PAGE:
The goal of this project is to develop a haptic environment within which a person can feel mathematical functions, and, in general, two and three dimensional data plots. The sense of touch is the only active sense that can be used to explore our environment, while vision and hearing are passive senses since they cannot act upon the environment. Haptic interfaces provide an additional input, and combined with visual and aural inputs, can make human-computer interaction a more intuitive. This project is directed towards individuals who are visually impaired. For blind people, haptic interfaces provide a medium to interactively explore information that is typically displayed graphically as a line or surface plot. Thus, scientific information is made more accessible, in addition to virtual environment experiences.
The device being used for this project is the PHANToM Haptic Interface from SensAble Technologies, Inc. in Cambridge, MA. It is a high resolution, three degree of freedom force feedback mechanism with a maximum exertable force of about 8.5 N. There is also a stylus that can be used in place of the thimble seen above.
To create a more realistic environment, and also to convey more information
about the environment, friction and texture models are added to objects.
Without these additional surface properties, all objects feel "slippery"
like ice. Friction models generate forces tangential to the surface, and
opposite the direction of travel. We have implemented models for Coulomb
friction (static and kinetic), viscous friction (proportional to velocity),
and drag friction (proportional to squared velocity). The PHANToM does not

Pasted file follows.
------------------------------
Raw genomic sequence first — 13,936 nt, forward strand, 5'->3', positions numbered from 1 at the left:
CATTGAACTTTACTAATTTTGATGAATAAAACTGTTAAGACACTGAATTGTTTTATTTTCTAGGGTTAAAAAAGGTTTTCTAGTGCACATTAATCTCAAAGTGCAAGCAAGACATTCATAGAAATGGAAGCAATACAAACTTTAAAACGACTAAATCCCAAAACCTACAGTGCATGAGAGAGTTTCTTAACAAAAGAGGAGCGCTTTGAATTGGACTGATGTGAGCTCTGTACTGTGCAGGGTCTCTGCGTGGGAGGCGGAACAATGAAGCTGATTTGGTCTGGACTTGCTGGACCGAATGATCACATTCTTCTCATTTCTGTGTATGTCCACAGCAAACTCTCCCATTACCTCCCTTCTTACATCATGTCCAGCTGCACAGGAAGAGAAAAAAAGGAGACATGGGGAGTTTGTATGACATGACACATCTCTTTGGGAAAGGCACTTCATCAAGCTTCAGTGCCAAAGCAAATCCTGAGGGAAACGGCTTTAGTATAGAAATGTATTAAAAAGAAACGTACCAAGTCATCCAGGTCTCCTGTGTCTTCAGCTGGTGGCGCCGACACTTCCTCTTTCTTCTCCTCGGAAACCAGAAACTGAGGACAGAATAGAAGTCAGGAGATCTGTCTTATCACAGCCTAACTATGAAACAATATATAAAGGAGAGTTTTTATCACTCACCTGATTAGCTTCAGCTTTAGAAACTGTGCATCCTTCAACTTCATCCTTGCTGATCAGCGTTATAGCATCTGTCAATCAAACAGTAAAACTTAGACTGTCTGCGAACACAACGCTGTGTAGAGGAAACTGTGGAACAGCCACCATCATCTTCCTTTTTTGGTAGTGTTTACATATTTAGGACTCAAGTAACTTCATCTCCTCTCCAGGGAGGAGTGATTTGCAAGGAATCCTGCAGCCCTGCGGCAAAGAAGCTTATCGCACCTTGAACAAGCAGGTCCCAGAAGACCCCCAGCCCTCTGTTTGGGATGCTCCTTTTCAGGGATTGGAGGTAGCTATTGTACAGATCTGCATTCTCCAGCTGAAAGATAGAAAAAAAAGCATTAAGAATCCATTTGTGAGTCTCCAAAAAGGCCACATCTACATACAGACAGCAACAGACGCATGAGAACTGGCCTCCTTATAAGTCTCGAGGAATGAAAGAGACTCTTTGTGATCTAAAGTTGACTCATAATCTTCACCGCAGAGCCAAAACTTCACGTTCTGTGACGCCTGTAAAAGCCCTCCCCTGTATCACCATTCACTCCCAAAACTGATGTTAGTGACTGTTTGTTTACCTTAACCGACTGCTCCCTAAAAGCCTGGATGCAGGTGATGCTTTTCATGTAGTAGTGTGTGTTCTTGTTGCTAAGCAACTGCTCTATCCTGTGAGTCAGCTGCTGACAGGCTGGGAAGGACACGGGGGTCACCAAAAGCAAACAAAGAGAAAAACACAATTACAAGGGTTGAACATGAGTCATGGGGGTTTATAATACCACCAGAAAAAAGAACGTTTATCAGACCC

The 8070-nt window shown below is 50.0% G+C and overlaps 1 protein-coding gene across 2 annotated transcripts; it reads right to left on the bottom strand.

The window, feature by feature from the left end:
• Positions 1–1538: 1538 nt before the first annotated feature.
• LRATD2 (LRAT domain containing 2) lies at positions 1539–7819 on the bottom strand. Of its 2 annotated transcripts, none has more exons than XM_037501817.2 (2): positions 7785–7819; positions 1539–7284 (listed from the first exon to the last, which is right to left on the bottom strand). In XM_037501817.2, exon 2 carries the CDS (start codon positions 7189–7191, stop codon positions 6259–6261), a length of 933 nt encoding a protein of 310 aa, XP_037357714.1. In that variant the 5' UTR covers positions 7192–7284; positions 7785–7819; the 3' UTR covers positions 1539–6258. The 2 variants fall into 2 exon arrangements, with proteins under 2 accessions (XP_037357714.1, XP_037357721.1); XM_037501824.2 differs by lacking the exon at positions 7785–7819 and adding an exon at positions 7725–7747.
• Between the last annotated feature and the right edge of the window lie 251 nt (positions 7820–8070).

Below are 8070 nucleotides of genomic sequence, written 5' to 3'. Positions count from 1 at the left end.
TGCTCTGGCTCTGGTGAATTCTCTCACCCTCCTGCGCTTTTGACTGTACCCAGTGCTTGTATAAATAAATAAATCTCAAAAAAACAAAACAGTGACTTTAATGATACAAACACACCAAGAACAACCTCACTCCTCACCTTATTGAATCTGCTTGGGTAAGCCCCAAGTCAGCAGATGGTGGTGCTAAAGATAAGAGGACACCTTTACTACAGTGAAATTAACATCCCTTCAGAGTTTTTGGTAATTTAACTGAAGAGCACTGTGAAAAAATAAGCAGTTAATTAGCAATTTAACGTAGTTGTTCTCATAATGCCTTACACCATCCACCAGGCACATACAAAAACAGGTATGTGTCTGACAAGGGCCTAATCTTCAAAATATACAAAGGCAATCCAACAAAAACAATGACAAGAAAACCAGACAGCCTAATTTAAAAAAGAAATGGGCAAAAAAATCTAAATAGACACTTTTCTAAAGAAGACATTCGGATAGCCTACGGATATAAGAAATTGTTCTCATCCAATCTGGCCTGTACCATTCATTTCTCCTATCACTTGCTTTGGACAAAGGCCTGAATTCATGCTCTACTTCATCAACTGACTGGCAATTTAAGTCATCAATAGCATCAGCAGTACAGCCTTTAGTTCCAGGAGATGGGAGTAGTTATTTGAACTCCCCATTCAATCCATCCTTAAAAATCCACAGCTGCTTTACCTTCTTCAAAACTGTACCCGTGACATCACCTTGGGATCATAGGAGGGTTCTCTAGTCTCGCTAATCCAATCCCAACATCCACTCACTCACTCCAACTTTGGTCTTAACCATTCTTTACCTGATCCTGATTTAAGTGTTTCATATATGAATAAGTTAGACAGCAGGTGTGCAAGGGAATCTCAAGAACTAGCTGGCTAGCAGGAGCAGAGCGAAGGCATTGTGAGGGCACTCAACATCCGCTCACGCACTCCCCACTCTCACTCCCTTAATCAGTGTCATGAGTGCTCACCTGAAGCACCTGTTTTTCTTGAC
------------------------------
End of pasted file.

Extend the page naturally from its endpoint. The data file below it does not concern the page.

have force sensors, however, so the force applied by the user, to determine
the Coulomb friction force, must be estimated from the position change and
the normal force (a function of the displacement of the haptic interface
position into the surface). Adding textures, though, is more complicated.
The approach we have taken is to perturb the surface normal vector, which
effectively creates the haptic illusion of feeling a textured surface. The
texture force vector can be computed from a deterministic or stochastic
function, or a combination of the two. By filtering white noise added to
a deterministic function, numerous random and pseudo-random textures can
be generated on haptic surfaces, and they can also be generated in a region
of space (i.e., the texture force is the only force acting on the user as
the haptic device is moved through space). Textures and friction can then
be used in a haptic environment as colors are used in a graphical environment.
For example, the variance of the texture could be modulated by the magnitude
of the surface, so that a higher magnitude will have a rougher texture.--Jason
Fritz, Applied Science & Engineering Laboratories
Scientific Visualization (Conceptualization)
URL of this document: http://www.asel.udel.edu/
Last updated: February 6, 1997
Copyright © Applied Science and Engineering Laboratories, 1997.